Each week I will leave you all with some food preparation ideas and highlight a vegetable if its something that may be unusual. Feel free to share any delicious ideas with me and they may get featured on here! So you know what to expect, I am not the type of cook who follows recipes to a T, and I believe with most dishes, that this type of flexibility improves them by bringing creativity into the kitchen.
Highlight on Garlic Scapes
"What are garlic scapes?" you may ask. Garlic scapes are a delicacy only available for eating for a few weeks in late May and early June. They are the young flower bud of the garlic plant. Generally only hard neck garlic varieties produce scapes, though occasionally soft neck will produce them too. These garlic scapes are coming from a variety we're growing,German White, of which you'll have cured bulbs to eat in a few months. In the kitchen, garlic scapes are used exactly as you use green onions, but with a garlic flavor: chopped and tossed on a dish or lightly sauted into a dish. Scapes can also be chopped and frozen to use later or chopped and covered in apple cider vinegar for a garlic-y vinegar infusion.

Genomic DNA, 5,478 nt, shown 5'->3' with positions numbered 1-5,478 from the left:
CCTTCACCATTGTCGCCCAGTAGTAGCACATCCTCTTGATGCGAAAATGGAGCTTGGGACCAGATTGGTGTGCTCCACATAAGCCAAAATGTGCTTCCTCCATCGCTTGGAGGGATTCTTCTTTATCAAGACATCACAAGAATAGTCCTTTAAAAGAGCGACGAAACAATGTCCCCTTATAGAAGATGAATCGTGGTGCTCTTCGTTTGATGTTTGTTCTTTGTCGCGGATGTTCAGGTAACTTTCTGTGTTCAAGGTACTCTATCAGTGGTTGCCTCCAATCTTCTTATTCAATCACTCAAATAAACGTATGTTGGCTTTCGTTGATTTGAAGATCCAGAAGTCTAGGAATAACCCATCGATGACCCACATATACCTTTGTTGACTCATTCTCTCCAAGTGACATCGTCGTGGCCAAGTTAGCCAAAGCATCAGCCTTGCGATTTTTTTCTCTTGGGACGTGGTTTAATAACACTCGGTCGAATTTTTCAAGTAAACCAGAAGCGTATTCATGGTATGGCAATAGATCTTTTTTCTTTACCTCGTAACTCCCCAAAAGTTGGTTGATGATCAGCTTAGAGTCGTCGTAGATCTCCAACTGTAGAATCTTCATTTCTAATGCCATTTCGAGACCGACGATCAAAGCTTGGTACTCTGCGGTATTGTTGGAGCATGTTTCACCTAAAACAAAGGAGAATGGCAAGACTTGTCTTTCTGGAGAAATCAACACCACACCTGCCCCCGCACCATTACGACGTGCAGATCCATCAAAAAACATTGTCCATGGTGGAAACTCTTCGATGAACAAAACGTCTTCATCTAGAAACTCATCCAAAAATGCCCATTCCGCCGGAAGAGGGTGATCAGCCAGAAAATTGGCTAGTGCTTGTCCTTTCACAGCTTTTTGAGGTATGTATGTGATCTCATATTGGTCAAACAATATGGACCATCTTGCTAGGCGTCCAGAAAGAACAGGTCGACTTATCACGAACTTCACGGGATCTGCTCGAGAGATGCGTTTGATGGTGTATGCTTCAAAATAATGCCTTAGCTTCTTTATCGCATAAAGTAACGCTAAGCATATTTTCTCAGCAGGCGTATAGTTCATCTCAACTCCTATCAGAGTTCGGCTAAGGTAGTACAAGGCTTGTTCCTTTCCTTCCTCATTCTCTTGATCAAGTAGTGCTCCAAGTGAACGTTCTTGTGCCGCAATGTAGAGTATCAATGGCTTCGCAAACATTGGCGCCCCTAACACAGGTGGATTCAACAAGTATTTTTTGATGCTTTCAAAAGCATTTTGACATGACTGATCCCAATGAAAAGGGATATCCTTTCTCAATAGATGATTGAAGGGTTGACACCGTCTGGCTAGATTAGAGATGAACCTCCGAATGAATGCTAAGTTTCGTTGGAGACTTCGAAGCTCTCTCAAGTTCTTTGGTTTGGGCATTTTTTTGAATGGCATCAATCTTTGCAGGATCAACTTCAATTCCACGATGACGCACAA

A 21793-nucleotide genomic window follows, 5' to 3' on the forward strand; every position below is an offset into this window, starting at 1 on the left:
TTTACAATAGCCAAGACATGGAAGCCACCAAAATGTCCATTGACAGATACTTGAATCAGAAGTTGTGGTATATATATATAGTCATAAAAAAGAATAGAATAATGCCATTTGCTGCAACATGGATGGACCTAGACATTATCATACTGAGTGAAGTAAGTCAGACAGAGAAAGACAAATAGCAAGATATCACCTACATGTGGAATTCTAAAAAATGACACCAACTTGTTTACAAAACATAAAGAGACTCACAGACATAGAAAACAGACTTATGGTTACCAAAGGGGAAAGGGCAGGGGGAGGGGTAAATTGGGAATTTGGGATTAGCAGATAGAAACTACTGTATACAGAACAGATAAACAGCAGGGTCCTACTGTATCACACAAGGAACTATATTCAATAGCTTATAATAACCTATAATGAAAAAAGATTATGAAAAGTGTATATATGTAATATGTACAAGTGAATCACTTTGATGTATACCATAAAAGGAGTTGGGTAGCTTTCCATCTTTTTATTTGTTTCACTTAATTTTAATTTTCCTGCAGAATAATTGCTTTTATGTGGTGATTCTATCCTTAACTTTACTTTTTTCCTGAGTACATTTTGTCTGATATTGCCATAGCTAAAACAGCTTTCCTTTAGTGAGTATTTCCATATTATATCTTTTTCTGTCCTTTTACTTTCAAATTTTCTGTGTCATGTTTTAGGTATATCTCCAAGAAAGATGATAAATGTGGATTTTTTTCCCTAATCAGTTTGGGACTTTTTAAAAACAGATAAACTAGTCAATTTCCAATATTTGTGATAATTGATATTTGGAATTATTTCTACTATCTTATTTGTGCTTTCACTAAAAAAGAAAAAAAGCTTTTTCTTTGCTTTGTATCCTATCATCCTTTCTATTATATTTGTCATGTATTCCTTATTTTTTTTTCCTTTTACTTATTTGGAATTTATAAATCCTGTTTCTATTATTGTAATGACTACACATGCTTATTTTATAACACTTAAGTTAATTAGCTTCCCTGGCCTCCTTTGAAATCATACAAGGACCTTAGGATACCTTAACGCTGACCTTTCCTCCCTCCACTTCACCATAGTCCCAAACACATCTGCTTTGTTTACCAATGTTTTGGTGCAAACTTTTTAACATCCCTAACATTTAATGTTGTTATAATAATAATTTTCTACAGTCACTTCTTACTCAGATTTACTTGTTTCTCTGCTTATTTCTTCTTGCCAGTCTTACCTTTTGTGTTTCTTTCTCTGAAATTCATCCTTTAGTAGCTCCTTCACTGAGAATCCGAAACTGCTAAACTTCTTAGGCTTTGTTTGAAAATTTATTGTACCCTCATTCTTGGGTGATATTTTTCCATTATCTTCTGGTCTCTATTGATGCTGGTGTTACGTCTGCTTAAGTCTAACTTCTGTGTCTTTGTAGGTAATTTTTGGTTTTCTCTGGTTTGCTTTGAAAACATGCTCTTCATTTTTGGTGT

Making the Most of Your Box
Radish Leaves: this have a good taste, similar to mustard greens. Although prickly when raw, they lose that element when cooked well. Cook 'em up!
Kale Stems: Chop 'em small and add to scrambles, stir-frys, and sautes. Cook longer than you would the leafy part and they get nice and tender.
Soup Stock: I'd also like to mention the practice of keeping a vegetable soup stock bag in your freezer. We keep a plastic bag in our freezer into which we put vegetable trimmings that are still fresh and good, but not suited for the table. Kale stems and radish leaves are both examples of something that sometimes ends up in this bag. When you boil greens their b-vitamins are extracted and available in the broth. Onion ends and Onion skins are another, parsley stalks, shiitake mushroom stems. When the bag fills up, dump it in a pot, cover with water, add a small splash of apple cider vinegar (optional, but helps things break down), bring to a boil, simmer for a couple hours, and strain. Voila! You have vegetable broth! If you are a meat eater you can also add bones to the stock bag.